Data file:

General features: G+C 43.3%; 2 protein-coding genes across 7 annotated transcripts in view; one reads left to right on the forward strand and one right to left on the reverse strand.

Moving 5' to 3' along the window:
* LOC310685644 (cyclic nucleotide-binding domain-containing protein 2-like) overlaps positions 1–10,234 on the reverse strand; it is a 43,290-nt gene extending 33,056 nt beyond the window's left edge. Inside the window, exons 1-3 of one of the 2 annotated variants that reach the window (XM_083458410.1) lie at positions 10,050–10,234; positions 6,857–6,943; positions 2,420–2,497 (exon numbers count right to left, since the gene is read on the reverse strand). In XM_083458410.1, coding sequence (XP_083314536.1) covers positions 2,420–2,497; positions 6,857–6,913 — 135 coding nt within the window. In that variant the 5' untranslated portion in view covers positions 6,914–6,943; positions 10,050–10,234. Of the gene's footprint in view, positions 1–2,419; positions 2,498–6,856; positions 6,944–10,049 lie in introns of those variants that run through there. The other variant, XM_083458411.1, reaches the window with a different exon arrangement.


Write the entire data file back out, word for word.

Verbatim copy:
General features: G+C 43.3%; 2 protein-coding genes across 7 annotated transcripts in view; one reads left to right on the forward strand and one right to left on the reverse strand.

Moving 5' to 3' along the window:
* LOC310685644 (cyclic nucleotide-binding domain-containing protein 2-like) overlaps positions 1–10,234 on the reverse strand; it is a 43,290-nt gene extending 33,056 nt beyond the window's left edge. Inside the window, exons 1-3 of one of the 2 annotated variants that reach the window (XM_083458410.1) lie at positions 10,050–10,234; positions 6,857–6,943; positions 2,420–2,497 (exon numbers count right to left, since the gene is read on the reverse strand). In XM_083458410.1, coding sequence (XP_083314536.1) covers positions 2,420–2,497; positions 6,857–6,913 — 135 coding nt within the window. In that variant the 5' untranslated portion in view covers positions 6,914–6,943; positions 10,050–10,234. Of the gene's footprint in view, positions 1–2,419; positions 2,498–6,856; positions 6,944–10,049 lie in introns of those variants that run through there. The other variant, XM_083458411.1, reaches the window with a different exon arrangement.